Skip to main content

Thoughts about GCSE role plays

With the new GCSEs now approaching (first teaching from September 2016) we see the triumphant comeback of the role-play which, since 1987, had been an integral part of the speaking test. I imagine that the justification for their return is based on two things: firstly, they require a degree of spontaneous language on the part of candidates; secondly, they provide for some 'real life' situational tasks.

Role-plays are not without their issues. For example, producing authentic situations is not very easy. AQA, the only awarding body so far to have produced accredited exams, has adopted the approach of mixing up real-life situations with conversational style role-plays with friends. In their specimen Foundation Tier role-plays, for example, they include friends talking about school, talking with a waiter in a restaurant and an employee at a theatre (the latter is far-fetched for a teenager). I believe they are right to maintain an emphasis on conversational language with friends. this has the added benefit for teachers an students in that any preparation for conversation and photo cards also contributes to the role play test.

The second issue I have already blogged about concerns the fact that the Foundation role-plays have to have their prompts in the target language. This will cause problems for weaker students and calls into question the validity and reliability of the test.

Thirdly, it has always been hard to maintain the same level of difficulty across different questions. Old hands will remember feeling that some questions were always harder than others. Although the awarding bodies are aware of the issue, it remains a challenge to produce role-plays of the same standard.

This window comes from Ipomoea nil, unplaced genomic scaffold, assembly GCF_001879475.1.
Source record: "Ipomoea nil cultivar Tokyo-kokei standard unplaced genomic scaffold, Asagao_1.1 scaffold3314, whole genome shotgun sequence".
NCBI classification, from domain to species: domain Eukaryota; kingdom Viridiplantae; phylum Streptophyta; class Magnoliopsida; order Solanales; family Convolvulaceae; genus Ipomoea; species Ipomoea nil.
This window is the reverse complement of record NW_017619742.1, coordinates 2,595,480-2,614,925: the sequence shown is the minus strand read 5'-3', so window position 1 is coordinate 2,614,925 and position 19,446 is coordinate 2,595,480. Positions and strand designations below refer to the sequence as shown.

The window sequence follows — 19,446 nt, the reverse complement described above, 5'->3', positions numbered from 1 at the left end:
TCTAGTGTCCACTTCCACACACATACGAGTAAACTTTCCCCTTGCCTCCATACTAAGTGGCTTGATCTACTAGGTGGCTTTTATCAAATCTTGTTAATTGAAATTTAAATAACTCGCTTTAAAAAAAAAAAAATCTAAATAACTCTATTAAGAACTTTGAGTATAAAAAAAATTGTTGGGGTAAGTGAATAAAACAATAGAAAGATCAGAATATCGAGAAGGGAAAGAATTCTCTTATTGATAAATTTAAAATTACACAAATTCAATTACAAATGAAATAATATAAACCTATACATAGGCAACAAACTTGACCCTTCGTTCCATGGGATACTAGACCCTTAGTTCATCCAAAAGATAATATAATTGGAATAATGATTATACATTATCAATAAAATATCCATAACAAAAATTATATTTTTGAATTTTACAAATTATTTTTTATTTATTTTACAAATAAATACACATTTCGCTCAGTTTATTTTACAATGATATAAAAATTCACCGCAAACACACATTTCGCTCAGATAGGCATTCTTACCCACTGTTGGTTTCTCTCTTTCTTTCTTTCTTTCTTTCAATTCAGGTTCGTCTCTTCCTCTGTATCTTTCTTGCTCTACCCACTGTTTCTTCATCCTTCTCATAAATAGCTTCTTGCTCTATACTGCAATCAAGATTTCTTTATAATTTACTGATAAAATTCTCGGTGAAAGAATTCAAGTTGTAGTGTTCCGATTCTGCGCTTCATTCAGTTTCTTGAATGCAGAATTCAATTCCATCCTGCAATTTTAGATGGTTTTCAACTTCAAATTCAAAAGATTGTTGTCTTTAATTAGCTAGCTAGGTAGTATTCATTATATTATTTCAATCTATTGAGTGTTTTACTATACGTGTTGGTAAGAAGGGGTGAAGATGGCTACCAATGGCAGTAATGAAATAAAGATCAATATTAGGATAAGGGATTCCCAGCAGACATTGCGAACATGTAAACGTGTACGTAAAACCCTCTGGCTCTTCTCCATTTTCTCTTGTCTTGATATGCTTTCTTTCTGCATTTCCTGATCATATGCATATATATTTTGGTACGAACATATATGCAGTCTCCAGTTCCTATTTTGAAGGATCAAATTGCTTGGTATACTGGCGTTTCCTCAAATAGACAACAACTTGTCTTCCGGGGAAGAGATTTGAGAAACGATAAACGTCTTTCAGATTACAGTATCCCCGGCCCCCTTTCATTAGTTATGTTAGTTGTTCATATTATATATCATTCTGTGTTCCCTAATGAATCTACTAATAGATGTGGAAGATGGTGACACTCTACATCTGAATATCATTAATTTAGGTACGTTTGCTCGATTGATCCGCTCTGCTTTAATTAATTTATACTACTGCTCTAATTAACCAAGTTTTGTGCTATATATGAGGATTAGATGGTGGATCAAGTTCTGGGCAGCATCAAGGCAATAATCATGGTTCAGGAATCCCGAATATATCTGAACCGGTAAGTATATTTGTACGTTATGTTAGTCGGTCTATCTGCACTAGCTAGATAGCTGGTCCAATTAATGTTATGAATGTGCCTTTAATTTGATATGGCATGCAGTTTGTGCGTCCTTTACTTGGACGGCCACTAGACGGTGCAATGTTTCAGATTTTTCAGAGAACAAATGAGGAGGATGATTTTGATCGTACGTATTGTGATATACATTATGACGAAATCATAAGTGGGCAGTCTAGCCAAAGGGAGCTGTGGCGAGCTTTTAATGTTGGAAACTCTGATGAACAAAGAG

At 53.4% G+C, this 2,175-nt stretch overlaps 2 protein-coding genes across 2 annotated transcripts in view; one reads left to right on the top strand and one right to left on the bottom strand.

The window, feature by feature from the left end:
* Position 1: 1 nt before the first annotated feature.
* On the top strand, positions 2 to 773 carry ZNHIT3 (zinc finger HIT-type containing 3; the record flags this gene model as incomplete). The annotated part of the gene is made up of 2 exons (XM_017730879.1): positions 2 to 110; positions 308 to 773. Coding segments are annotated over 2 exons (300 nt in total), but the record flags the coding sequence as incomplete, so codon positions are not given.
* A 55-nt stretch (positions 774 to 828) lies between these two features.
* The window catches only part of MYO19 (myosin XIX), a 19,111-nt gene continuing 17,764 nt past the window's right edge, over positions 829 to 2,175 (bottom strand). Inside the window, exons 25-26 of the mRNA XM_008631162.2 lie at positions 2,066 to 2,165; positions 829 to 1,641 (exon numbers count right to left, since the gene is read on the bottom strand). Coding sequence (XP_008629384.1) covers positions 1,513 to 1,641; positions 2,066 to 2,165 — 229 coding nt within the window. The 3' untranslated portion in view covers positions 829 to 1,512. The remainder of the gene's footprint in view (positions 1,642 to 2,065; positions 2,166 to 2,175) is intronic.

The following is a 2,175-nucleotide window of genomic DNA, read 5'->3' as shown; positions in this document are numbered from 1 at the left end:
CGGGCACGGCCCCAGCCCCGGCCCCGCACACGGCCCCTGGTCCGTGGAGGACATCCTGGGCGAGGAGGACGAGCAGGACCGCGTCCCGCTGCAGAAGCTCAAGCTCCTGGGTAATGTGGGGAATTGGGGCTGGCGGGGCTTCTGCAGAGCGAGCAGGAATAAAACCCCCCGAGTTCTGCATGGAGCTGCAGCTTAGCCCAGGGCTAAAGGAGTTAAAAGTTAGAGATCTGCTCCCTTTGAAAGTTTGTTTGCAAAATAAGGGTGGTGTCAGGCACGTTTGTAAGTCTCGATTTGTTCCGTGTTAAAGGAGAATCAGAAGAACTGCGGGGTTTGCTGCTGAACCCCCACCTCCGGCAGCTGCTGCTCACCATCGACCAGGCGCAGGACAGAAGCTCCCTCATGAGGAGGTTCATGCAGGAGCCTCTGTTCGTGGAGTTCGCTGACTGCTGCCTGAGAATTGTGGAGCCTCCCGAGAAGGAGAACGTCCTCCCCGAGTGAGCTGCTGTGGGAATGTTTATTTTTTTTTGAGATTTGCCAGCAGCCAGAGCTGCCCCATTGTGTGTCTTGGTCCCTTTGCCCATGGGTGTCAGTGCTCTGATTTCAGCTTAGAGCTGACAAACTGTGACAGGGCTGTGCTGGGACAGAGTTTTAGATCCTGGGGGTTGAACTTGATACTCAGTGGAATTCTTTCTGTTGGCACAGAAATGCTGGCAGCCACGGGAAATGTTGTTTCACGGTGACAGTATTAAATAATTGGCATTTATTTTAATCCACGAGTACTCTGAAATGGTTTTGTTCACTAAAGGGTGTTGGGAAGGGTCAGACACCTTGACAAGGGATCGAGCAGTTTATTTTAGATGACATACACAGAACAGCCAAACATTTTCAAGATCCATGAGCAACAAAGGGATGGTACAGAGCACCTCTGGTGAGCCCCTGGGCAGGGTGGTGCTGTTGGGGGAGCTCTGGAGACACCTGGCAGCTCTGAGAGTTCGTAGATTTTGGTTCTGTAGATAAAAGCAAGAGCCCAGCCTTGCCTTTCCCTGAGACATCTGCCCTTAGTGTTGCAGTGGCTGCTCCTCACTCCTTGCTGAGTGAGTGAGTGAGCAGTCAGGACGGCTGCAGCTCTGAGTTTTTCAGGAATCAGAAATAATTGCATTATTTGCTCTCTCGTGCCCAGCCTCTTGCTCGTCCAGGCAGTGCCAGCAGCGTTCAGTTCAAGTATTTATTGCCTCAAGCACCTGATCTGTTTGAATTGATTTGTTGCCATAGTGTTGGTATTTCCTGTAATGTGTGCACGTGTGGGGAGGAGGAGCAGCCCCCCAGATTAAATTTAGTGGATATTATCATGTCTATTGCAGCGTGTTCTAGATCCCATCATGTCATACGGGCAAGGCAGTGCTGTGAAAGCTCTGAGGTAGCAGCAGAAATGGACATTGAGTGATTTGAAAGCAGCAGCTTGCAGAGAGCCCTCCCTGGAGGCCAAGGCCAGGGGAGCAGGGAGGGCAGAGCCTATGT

Next comes another question which also calls into question the reliability of the role-play as a question type. Consider this AQA role-play question and possible script which might ensue. The candidate's responses are in bold and optional items are in brackets.

Tu parles du travail et des ambitions avec ton ami(e) français(e).
• Travail en ce moment (un détail).
• Emploi – préférence (un détail).
• !
• Habiter où dans le futur - raison.
• ? Petit job.

            Tu as un travail en ce moment ?
            Oui, (je travaille) dans un café.
            Quelle sorte de travail préfères-tu ?
            (Je préfère) (le travail) en plein air.
            Tu as fait un stage en entreprise au collège ?
            Oui, (j’ai travaillé) dans un bureau.
            Où est-ce que tu voudrais habiter à l’avenir ?
            (Je voudrais habiter) (en) Australie (parce qu’) il fait beau.

            Tu as un petit job ?

Now, the smart candidate who has been advised by their teacher to give the shortest answer possible to get the marks will provide the above responses without the redundant material in brackets. Remember that marks are for communicating messages unambiguously.

Many candidates, mixing up present and past tenses, will give responses such as:

Je travaillé (sic) dans un café or J'habité (sic) en Australie.

These responses will lose marks because the wrong verb form has introduced ambiguity. This type of issue is very familiar to teachers who have done role-plays before.

When the time comes for teachers to prepare students for these tests, they will need to thoroughly practise as many examples as possible and give advice on how to extract the best marks possible while saying as little as possible!

I seem to recall than when role-plays disappeared from GCSE assessment I was not unhappy, for some of the reasons mentioned above. Very good candidates lost marks by saying too much, whilst many situations seemed artificial and much time was spent in the classroom practising rather uninspiring material. However.... the new tests must be an improvement on controlled assessment!


Popular posts from this blog

Delayed dictation

What is “delayed dictation”?

Instead of getting students to transcribe immediately what you say, or what a partner says, you can enforce a 10 second delay so that students have to keep running over in their heads what they have heard. Some teachers have even used the delay time to try to distract students with music.